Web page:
Our characters have taught us all sorts of interesting and useful life skills, like public speaking and picking locks! Come join Porter and Steve while they discuss personal growth through gaming and explore the ways that we support and scaffold each other towards our developmental goals and values.
You can go to the following URLs or research articles to learn about some of the topics discussed in this episode:
Roleplay for Development: “The Surprising Benefits for Role-Playing Games (and How to Get Started)” by Patrick Allan
“Counseling Psychology vs Clinical Psychology” by the Society of Counseling Psychology
Salas, E., Tannenbaum, S. I., Kraiger, K., & Smith-Jentsch, K. A. (2012). The science of training and development in organizations: What matters in practice. Psychological Science in the Public Interest, 13(2), 74-101. https://doi.org/10.1177/1529100612436661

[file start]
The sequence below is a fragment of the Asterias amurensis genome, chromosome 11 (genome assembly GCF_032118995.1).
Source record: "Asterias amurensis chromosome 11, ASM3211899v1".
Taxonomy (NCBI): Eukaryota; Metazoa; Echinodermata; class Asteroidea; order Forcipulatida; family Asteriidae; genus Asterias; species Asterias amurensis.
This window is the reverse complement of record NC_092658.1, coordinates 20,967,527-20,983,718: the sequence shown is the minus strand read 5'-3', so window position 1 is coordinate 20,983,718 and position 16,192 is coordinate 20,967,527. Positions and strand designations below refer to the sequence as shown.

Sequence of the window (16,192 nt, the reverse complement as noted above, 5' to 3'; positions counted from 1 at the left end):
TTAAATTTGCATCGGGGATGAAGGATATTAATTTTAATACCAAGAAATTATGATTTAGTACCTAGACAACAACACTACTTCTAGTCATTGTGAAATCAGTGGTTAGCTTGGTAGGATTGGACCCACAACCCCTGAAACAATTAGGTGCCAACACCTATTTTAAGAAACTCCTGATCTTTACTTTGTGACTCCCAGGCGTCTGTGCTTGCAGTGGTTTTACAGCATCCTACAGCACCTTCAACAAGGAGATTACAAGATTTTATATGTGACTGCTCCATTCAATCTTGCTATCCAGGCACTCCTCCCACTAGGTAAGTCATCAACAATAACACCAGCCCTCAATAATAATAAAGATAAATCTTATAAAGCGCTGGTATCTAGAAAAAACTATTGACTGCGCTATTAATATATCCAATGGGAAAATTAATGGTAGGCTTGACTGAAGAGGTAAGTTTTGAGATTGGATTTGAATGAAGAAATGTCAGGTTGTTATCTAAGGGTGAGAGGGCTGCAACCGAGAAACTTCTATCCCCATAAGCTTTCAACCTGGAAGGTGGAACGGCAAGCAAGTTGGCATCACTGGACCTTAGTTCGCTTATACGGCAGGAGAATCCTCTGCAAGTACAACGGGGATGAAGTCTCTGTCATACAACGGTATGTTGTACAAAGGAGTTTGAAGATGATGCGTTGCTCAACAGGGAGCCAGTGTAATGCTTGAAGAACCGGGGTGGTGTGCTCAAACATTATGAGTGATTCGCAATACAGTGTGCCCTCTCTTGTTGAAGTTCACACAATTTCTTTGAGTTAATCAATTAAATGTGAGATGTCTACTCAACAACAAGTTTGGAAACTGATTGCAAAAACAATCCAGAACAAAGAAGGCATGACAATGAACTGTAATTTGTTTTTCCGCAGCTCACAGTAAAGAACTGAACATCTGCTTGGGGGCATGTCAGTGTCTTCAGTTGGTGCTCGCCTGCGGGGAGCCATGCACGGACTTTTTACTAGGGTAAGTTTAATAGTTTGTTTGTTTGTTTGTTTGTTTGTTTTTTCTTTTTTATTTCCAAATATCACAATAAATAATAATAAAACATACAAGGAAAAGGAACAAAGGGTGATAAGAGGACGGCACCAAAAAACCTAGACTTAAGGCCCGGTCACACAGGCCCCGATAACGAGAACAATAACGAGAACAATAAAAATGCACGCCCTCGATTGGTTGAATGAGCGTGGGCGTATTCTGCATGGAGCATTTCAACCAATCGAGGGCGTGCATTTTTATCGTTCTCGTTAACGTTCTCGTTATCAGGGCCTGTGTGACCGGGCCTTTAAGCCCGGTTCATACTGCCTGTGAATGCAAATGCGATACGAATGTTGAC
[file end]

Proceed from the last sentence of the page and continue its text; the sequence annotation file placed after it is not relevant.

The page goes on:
“3 Benefits of Making Role-Play Part of Training” by John Buelow
Gagné, R. M., Briggs, L. J., & Wager, W. W. (1992). Principles of instructional design (4th ed.). Orlando: Harcourt Brace Jovanovich
Doolittle, P.E. (1997) Vygotsky’s Zone of Proximal Development as a Theoretical Foundation for Cooperative Learning. Journal on Excellence in College Teaching, 8(1), 83-103.
Wass, R., & Golding, C. (2014) Sharpening a tool for teaching: the zone of proximal development. Teaching in Higher Education, 19(6), 671-684. DOI: 10.1080/13562517.2014.901958